Darius was the greatest royal architect of his dynasty, and during his reign Persian architecture assumed a style that remained unchanged until the end of the empire. In 521 BC he made Susa his administrative capital, where he restored the fortifications and built an audience hall (apadana) and a residential palace. The foundation inscriptions of his palace describe how he brought materials and craftsmen for the work from all quarters of the empire. At Persepolis, in his native country of Fars (Persis), he founded a new royal residence to replace the earlier capital at Pasargadae. The fortifications, apadana, council hall, treasury, and a residential palace are to be attributed to him, although not completed in his lifetime. He also built at Ecbana and Babylon.

Darius as an administrator.

Although Darius consolidated and added to the conquests of his predecessors, it was as an administrator that he made his greatest contribution to Persian history. He completed the organization of the empire into satrapies, initiated by Cyrus the Great, and fixed the annual tribute due from each province. During his reign, ambitious and far-sighted projects were undertaken to promote imperial trade and commerce. Coinage, weights, and measures were standardized and land and sea routes developed. An expedition led by Scylax of Caryanda sailed down the Indus River and explored the sea route from its mouth to Egypt, and a canal from the Nile River to the Red Sea, probably begun by the chief of the Egyptian delta lords, Necho I (7th century BC), was repaired and completed.

While measures were thus taken to unite the diverse peoples of the empire by a uniform administration, Darius followed the example of Cyrus in respecting native religious institutions. In Egypt he assumed an Egyptian titulary and gave active support to the cult. He built a temple to the god Amon in the Kharga oasis, endowed the temple at Edfu, and carried out restoration work in other sanctuaries. He empowered the Egyptians to reestablish the medical school of the temple of Sais, and he ordered his satrap to codify the Egyptian laws in consultation with the native priests. In the Egyptian traditions he was considered as one of the great lawgivers and benefactors of the country. In 519 BC he authorized the Jews to rebuild the Temple at Jerusalem, in accordance with the earlier decree of Cyrus. In the opinion of some authorities, the religious beliefs of Darius himself, as reflected in his inscriptions, show the influence of the teachings of Zoroaster, and the introduction of Zoroastrianism as the state religion of Persia is probably to be attributed to him.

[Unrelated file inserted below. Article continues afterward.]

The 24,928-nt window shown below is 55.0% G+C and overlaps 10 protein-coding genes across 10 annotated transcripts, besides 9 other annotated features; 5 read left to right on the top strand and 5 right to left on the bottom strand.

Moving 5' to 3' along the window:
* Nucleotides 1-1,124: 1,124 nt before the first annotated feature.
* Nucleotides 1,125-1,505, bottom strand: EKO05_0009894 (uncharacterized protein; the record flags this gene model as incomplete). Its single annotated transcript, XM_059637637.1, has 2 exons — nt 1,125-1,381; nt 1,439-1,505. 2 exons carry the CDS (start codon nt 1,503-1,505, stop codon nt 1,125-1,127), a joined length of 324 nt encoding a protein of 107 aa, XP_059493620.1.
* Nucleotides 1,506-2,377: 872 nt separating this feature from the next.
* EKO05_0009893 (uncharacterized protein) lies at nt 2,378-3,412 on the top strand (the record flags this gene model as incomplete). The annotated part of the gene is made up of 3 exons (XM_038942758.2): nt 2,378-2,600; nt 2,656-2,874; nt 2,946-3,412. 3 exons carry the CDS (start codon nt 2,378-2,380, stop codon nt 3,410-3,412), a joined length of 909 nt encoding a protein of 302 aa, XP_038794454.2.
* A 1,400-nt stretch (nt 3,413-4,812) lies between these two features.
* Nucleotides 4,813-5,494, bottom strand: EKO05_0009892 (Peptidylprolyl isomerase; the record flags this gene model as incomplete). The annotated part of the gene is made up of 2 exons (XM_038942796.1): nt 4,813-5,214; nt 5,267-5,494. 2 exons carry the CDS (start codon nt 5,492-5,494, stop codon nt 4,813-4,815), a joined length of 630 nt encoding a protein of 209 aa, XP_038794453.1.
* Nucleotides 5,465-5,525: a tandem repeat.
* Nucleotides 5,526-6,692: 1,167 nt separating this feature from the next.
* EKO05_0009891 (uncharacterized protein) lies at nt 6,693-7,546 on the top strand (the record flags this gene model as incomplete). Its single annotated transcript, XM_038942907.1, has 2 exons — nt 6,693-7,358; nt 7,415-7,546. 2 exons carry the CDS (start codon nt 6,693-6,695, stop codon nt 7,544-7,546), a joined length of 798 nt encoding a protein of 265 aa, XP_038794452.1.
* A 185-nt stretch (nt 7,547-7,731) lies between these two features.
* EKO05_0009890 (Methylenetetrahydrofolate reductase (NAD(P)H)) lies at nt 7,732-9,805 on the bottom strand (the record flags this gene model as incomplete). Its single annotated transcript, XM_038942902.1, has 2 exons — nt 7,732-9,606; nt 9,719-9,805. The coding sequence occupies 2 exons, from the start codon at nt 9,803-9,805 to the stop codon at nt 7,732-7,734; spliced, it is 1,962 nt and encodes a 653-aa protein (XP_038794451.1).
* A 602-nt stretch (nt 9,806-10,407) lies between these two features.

Darius was the greatest royal architect of his dynasty, and during his reign Persian architecture assumed a style that remained unchanged until the end of the empire. In 521 BC he made Susa his administrative capital, where he restored the fortifications and built an audience hall (apadana) and a residential palace. The foundation inscriptions of his palace describe how he brought materials and craftsmen for the work from all quarters of the empire. At Persepolis, in his native country of Fars (Persis), he founded a new royal residence to replace the earlier capital at Pasargadae. The fortifications, apadana, council hall, treasury, and a residential palace are to be attributed to him, although not completed in his lifetime. He also built at Ecbana and Babylon.